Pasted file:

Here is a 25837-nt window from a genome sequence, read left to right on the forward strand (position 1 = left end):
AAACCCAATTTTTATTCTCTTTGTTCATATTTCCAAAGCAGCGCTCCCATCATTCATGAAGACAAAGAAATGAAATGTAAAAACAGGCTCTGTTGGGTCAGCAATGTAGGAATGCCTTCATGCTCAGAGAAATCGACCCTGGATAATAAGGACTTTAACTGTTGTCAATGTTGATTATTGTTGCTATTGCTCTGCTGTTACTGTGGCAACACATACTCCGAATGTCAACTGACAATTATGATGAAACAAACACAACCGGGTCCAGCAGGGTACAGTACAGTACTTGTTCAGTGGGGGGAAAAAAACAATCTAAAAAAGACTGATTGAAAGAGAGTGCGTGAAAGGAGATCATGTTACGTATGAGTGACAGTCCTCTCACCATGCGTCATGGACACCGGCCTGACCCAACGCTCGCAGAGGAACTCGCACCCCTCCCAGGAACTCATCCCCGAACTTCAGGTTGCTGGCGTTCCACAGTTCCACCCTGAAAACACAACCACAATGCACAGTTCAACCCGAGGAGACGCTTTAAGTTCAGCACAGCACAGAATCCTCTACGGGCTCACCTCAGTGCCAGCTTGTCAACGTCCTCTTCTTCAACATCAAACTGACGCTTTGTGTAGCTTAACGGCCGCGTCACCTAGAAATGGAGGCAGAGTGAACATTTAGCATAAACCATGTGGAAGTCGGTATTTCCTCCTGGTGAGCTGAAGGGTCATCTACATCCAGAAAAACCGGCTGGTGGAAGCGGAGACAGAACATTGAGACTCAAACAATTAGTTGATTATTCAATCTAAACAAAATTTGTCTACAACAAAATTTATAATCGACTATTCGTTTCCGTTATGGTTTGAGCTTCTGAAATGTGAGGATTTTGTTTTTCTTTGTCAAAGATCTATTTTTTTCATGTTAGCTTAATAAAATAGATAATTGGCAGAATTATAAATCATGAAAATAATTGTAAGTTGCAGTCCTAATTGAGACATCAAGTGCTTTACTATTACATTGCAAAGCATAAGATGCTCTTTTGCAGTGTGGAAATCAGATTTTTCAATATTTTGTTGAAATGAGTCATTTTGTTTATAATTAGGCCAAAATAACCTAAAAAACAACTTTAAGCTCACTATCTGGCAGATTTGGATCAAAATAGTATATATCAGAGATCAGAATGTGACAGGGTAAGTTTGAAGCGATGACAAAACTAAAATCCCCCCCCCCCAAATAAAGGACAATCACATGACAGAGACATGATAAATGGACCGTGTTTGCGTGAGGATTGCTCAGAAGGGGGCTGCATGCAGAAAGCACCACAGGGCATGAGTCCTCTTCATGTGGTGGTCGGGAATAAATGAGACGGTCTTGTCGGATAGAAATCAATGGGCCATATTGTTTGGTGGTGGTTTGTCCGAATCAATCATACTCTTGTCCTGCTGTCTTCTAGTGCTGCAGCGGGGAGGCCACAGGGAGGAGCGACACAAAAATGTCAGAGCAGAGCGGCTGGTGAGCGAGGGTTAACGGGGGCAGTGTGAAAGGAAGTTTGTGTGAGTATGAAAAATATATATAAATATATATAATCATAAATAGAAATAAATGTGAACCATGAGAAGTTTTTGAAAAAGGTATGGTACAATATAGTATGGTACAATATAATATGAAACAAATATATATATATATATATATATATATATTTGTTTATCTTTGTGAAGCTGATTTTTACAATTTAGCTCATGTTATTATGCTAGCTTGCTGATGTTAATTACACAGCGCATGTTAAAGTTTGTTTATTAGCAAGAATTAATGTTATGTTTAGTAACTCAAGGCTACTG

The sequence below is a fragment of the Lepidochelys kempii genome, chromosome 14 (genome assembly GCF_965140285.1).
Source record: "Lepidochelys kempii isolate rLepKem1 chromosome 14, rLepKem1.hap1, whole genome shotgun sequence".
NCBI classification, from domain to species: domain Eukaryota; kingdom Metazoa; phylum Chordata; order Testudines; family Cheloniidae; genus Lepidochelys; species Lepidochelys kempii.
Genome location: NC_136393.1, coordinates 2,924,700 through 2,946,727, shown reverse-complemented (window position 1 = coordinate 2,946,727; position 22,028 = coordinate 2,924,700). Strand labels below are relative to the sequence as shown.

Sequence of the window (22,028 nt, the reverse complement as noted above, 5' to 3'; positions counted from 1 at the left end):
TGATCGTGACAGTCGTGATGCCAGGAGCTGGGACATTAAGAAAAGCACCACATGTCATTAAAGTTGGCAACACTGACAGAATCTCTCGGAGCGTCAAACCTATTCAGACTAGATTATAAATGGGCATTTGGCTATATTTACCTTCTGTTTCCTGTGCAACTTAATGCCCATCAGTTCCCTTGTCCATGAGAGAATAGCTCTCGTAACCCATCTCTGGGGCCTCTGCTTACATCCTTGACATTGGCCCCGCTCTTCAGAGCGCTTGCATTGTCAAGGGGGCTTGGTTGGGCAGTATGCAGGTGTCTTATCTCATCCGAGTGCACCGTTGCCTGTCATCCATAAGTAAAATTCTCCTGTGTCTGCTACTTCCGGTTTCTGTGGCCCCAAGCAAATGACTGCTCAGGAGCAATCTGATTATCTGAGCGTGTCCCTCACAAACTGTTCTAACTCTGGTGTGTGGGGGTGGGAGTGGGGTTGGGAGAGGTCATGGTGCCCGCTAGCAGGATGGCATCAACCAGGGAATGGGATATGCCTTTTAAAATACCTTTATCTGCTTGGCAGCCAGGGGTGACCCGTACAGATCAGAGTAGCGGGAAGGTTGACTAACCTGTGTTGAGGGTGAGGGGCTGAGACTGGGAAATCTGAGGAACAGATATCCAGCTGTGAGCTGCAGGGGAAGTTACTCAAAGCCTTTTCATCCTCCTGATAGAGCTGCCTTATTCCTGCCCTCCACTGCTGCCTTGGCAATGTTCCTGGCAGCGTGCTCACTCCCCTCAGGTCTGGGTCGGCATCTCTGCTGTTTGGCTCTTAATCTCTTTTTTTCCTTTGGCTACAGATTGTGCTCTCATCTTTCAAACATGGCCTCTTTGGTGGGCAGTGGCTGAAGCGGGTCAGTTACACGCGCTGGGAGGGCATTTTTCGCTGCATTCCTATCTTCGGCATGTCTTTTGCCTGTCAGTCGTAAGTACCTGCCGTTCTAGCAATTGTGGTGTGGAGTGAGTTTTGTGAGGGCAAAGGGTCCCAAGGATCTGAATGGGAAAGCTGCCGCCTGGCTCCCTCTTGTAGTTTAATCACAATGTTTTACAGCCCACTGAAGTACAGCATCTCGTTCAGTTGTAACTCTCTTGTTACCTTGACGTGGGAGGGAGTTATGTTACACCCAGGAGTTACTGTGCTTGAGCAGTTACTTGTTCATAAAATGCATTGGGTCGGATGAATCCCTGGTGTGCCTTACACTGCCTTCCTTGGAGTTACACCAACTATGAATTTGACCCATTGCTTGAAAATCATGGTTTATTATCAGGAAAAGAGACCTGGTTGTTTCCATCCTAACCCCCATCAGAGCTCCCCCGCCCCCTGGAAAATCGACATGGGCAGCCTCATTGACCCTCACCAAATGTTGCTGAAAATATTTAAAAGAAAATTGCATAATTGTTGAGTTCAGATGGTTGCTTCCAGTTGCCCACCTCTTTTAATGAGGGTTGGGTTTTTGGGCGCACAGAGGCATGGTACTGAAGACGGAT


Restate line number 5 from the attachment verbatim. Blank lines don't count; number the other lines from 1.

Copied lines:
NCBI classification, from domain to species: domain Eukaryota; kingdom Metazoa; phylum Chordata; order Testudines; family Cheloniidae; genus Lepidochelys; species Lepidochelys kempii.